2. transition passage with staccato notes suggesting drops of tears (as in the Passions and in several cantatas) and a plaintive theme in the right hand, full of suspensions and chromaticisms and going to the “extreme” keys B-flat minor and E-flat minor, respectively (musical-rhetorical figure of parrhesia), suggesting the human sufferings, the Passion and Death of God, the Son (Examples 2 and 3);

3. The fugal sections using the most spiritual writing, the fugue, and a theme which by its shape (musical-rhetorical figure of hypotyposis) suggests the movement and the shape of the flames, the fire of God, the Holy Spirit (Example 4).


Considering the 9 chorale settings of the Missa brevis, the great “Kyrie-Christe-Kyrie,” the small “Kyrie-Christe-Kyrie,” and the 3 “Allein Gott” settings, one notes the following characteristics:

• The first three settings of the great “Kyrie-Christe-Kyrie” are written in the ancient vocal, a cappella style, the stylus gravis, using the so called white notation (breves, whole notes, half notes, quarter and, more rarely, eighth notes as note values). According to Bach’s cousin
J. G. Walther the stylus gravis is “majestic, serious . . . and best appropriate to elevate the human soul to God.”

• The respective cantus firmus descends within this first triad from the soprano in Kyrie, Gott Vater in Ewigkeit (highest part ~ God Father as the Highest) into the tenor in Christe aller Welt Trost (middle part ~ God the Son as the Mediator) and finally into the pedal-bass in Kyrie, Gott, heiliger Geist (bass part ~ God, the Holy Spirit as the universal Basis). This katabasis, i.e., “descending movement,” suggests the descending of God’s mercy upon us and depicts the “eleison” (“have mercy”).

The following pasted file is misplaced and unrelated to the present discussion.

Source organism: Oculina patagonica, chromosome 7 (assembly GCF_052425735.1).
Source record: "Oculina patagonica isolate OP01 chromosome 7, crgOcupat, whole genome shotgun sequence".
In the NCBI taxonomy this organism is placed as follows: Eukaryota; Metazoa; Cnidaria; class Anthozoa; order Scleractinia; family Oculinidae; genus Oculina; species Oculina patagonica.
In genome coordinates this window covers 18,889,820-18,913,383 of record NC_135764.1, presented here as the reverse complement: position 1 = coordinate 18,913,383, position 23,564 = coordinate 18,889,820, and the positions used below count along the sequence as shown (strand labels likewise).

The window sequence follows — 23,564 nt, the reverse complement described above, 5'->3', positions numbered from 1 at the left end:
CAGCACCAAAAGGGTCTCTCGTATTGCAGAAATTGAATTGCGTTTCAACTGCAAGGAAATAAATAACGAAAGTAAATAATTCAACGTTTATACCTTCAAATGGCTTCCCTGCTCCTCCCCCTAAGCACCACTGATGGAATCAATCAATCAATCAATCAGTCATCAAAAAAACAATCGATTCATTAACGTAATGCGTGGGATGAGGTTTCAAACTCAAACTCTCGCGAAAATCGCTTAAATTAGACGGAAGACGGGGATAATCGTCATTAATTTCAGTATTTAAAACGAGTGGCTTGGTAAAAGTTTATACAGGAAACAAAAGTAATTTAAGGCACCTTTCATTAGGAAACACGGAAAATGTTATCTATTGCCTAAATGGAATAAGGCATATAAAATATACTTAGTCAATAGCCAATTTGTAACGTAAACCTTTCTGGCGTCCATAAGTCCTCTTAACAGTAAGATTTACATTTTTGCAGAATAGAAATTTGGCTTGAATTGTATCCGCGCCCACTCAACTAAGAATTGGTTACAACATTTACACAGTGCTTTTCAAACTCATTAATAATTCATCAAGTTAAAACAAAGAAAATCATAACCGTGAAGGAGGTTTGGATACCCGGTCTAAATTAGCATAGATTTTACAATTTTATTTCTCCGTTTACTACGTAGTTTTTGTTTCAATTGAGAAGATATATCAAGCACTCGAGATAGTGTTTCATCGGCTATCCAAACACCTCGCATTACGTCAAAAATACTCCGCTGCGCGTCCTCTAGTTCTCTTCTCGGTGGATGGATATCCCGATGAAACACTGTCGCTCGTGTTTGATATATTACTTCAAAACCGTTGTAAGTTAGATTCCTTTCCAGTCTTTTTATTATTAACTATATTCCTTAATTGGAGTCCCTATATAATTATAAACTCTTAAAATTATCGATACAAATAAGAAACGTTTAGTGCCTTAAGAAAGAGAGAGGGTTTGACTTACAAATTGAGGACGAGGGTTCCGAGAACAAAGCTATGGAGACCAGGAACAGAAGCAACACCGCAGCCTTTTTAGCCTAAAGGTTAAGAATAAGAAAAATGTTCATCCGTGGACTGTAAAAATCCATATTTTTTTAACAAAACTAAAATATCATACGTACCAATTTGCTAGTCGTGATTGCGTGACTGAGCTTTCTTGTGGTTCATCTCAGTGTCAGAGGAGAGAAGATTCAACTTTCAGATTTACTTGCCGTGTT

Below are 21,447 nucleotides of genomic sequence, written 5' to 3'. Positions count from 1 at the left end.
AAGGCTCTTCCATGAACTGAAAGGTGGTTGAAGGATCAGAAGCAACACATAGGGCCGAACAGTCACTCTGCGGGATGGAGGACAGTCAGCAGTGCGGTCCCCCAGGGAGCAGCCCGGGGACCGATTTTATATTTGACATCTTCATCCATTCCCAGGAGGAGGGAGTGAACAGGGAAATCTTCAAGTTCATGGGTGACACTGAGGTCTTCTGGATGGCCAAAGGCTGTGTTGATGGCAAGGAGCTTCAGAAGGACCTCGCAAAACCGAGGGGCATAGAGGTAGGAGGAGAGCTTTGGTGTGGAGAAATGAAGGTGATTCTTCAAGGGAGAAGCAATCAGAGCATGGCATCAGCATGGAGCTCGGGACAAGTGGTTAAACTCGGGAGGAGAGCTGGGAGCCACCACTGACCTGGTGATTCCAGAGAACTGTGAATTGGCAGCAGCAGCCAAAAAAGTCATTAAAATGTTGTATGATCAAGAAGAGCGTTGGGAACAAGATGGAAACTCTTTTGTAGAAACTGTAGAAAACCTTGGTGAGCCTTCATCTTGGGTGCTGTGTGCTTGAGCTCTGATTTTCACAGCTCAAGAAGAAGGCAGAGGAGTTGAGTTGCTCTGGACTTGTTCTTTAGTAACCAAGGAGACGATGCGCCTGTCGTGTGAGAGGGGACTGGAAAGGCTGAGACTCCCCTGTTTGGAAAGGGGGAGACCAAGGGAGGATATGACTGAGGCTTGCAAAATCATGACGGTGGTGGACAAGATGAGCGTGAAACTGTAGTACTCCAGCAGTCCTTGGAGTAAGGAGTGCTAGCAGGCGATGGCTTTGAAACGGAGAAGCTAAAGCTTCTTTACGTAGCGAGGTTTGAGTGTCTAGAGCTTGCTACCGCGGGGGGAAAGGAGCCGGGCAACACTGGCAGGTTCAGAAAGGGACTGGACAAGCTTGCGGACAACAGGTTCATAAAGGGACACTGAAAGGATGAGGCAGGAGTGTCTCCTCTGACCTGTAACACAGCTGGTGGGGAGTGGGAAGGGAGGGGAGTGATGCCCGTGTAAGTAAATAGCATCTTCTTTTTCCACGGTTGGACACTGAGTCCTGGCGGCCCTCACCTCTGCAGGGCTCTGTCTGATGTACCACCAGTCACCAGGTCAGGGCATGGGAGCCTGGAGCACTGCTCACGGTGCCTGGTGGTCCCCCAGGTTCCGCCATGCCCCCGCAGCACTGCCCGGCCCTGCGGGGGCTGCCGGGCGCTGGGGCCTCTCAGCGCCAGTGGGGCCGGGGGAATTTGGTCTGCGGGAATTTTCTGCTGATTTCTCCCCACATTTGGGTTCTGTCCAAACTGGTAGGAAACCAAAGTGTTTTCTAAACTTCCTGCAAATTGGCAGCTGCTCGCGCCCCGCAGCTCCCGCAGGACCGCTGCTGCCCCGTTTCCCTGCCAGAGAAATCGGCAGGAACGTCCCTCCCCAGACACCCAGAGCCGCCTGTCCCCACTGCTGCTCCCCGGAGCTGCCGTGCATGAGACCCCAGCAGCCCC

• The tenor cantus firmus in Christe aller Welt Trost stresses the idea of Christ as the Mediator between God and Man, as strongly emphasized by Luther.

• The bass cantus firmus in Kyrie, Gott, heiliger Geist, on the other hand, represents the fundamental Lutheran idea of Justification through the power of Faith; the text of the chorale also prays for “the reinforcement of our Faith.” The final section of this setting, “eleison,” is excruciatingly dissonant, once again stressing human misery awaiting God’s mercy.

• The total number of measures of all three large chorale-settings is a primary, indivisible number:

Kyrie (42 measures) + Christe (61 measures) + Kyrie (60 measures) = 163 ~ indivisibility of the Holy Trinity!

• The three small settings of “Kyrie-Christe-Kyrie” strongly contrast with the preceding three works. The cantus firmus is only hinted at by quotation of its first phrase. Their writing is manualiter, without pedal, and in a soft “cantabile clavier style.” This might suggest love and the soft breath of the Holy Spirit by its “cantability.”